Facebook could be planning to add a peer-to-peer payments service into Facebook Messenger, according to some code one user has dug out. If true, the move would give current payment services such as PayPal and Venmo a run for their money.
The code was found by Stanford University computer science student Audrew Aude, who tweeted that he had found – and played with – a payment feature in Facebook Messenger, using the iOS and Mac OS X hacking tool Cycript.
If legitimate, Facebook’s Messenger payments service will allow users to send money between friends as easily as it would be to share a photo.
Aude reported on Twitter that “with FB messenger, you attach money just like you attach a photo or a location. You don’t even have to link a bank account.”
Instead, you will put in your debit card number – with Aude noting that there is no option to add a credit card or bank account, nor is there an option to use PayPal – suggesting that Facebook is looking to rival the online payments firm.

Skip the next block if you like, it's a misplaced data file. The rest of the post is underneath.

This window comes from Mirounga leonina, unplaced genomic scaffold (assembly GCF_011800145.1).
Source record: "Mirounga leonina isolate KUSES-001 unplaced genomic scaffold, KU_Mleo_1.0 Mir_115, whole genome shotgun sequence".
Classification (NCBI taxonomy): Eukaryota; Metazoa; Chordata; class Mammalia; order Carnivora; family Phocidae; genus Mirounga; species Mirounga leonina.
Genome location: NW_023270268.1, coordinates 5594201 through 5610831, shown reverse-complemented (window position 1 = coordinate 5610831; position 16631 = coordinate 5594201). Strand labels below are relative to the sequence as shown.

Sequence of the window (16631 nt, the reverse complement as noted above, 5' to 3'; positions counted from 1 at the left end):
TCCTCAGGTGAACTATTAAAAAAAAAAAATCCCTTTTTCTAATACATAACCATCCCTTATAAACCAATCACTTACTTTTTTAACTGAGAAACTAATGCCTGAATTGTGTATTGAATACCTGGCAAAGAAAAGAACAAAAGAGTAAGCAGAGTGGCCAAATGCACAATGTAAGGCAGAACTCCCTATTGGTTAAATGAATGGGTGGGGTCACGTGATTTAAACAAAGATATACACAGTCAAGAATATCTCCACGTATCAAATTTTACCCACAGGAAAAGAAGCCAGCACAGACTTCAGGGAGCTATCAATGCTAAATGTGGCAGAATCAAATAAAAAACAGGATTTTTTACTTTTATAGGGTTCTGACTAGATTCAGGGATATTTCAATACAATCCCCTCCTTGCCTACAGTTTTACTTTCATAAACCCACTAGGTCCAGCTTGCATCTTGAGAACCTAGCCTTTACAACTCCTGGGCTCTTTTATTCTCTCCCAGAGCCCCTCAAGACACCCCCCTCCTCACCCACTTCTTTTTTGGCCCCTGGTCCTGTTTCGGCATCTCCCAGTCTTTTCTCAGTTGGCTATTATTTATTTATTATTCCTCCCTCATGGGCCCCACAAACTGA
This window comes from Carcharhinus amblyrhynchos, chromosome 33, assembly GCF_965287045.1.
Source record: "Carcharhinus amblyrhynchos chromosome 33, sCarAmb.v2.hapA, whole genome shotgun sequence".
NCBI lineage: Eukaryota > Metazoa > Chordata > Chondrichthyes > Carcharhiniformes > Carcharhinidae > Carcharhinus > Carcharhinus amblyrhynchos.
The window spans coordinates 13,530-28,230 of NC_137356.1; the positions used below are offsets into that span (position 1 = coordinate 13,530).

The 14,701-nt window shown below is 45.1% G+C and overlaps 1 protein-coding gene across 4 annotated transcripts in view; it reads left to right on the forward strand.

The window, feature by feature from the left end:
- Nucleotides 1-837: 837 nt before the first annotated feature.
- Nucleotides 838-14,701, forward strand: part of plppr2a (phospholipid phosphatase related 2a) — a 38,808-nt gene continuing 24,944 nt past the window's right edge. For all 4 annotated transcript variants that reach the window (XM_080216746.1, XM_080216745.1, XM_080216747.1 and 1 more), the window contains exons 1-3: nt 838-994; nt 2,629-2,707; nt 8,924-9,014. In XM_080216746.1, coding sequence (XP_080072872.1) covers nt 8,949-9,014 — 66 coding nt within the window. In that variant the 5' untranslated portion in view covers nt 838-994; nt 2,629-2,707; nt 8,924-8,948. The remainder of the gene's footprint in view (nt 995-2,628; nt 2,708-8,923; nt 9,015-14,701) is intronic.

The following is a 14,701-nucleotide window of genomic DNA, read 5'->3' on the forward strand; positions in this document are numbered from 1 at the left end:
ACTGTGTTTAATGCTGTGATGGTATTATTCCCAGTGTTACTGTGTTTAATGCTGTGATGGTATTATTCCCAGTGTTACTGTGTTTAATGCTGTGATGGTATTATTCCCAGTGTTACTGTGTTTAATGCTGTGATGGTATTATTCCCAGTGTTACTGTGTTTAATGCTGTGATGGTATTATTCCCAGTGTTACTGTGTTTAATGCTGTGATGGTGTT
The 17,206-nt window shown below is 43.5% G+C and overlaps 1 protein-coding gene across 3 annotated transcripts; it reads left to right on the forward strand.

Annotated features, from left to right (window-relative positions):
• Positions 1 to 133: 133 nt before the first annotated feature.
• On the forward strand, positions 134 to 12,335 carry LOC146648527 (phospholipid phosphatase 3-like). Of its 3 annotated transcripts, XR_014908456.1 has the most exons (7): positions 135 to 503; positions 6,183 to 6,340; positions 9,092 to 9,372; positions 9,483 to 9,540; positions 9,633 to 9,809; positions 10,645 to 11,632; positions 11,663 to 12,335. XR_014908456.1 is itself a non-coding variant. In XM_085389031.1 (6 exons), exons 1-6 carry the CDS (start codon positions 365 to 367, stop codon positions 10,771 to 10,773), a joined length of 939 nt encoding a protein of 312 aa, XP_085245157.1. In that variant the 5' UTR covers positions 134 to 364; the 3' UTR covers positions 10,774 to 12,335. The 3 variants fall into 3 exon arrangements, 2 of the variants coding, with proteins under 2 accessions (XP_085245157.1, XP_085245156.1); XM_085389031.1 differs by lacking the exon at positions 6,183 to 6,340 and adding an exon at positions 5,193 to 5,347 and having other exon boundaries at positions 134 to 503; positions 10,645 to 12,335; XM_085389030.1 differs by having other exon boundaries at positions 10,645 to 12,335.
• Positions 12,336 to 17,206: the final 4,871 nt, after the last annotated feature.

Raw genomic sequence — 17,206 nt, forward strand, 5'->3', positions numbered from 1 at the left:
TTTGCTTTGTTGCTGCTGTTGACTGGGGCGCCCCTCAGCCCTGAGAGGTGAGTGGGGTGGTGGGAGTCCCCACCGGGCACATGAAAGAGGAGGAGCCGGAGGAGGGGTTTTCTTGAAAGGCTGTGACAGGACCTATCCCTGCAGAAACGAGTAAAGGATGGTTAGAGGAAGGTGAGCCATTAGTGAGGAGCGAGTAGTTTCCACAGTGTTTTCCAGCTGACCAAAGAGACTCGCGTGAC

It remains to be seen how many of the social network’s users will feel comfortable handing over their debit card information to Facebook.
Aude added that the service allows only person-to-person transactions, despite previous speculation claiming that Facebook’s payments service would allow social networkers to purchase and pay for online goods, adding that there is also the option to send payments to multiple participants.
According to Aude’s findings, the service is likely to be free to use.
He said, “Based on my understanding of the debit interchange rates, each transaction will cost Facebook roughly $0.40 to $0.50 (Durbin swipe fee + ACH fee).
“The app didn’t mention a fee to send, so it’s probably free, at least initially. Over time they might add a $1 fee.”
Speculation about a Facebook payments service has been whirling around the online rumor mill for some time. This escalated in June when Facebook hired ex-president of PayPal David Marcus to take the reins of Facebook Messenger.
Facebook has yet to comment on the speculation.
This article was originally published on the Inquirer.
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